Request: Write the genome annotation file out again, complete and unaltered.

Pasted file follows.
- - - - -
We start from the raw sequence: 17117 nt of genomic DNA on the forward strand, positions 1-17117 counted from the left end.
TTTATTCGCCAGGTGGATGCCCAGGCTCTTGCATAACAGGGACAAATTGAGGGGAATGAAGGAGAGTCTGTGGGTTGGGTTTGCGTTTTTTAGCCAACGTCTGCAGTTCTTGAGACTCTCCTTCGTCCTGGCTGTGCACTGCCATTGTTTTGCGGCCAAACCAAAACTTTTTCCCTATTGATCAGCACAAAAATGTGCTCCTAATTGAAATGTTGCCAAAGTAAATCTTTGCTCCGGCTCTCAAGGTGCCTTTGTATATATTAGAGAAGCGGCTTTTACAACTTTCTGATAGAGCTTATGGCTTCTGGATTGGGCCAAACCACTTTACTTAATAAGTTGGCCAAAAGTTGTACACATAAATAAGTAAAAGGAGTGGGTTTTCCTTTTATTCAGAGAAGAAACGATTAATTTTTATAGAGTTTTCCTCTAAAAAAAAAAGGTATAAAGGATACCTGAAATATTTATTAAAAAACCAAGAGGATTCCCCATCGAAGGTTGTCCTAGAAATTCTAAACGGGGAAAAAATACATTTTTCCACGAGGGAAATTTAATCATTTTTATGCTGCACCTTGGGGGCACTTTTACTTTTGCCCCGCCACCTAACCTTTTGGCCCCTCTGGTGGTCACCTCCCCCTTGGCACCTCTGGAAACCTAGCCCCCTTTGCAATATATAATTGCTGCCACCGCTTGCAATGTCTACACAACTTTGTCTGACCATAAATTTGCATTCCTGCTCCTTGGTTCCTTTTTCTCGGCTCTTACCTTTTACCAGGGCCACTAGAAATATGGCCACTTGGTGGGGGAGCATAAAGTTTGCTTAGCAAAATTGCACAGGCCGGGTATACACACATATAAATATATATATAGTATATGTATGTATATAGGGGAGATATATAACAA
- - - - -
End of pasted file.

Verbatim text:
We start from the raw sequence: 17117 nt of genomic DNA on the forward strand, positions 1-17117 counted from the left end.
TTTATTCGCCAGGTGGATGCCCAGGCTCTTGCATAACAGGGACAAATTGAGGGGAATGAAGGAGAGTCTGTGGGTTGGGTTTGCGTTTTTTAGCCAACGTCTGCAGTTCTTGAGACTCTCCTTCGTCCTGGCTGTGCACTGCCATTGTTTTGCGGCCAAACCAAAACTTTTTCCCTATTGATCAGCACAAAAATGTGCTCCTAATTGAAATGTTGCCAAAGTAAATCTTTGCTCCGGCTCTCAAGGTGCCTTTGTATATATTAGAGAAGCGGCTTTTACAACTTTCTGATAGAGCTTATGGCTTCTGGATTGGGCCAAACCACTTTACTTAATAAGTTGGCCAAAAGTTGTACACATAAATAAGTAAAAGGAGTGGGTTTTCCTTTTATTCAGAGAAGAAACGATTAATTTTTATAGAGTTTTCCTCTAAAAAAAAAAGGTATAAAGGATACCTGAAATATTTATTAAAAAACCAAGAGGATTCCCCATCGAAGGTTGTCCTAGAAATTCTAAACGGGGAAAAAATACATTTTTCCACGAGGGAAATTTAATCATTTTTATGCTGCACCTTGGGGGCACTTTTACTTTTGCCCCGCCACCTAACCTTTTGGCCCCTCTGGTGGTCACCTCCCCCTTGGCACCTCTGGAAACCTAGCCCCCTTTGCAATATATAATTGCTGCCACCGCTTGCAATGTCTACACAACTTTGTCTGACCATAAATTTGCATTCCTGCTCCTTGGTTCCTTTTTCTCGGCTCTTACCTTTTACCAGGGCCACTAGAAATATGGCCACTTGGTGGGGGAGCATAAAGTTTGCTTAGCAAAATTGCACAGGCCGGGTATACACACATATAAATATATATATAGTATATGTATGTATATAGGGGAGATATATAACAA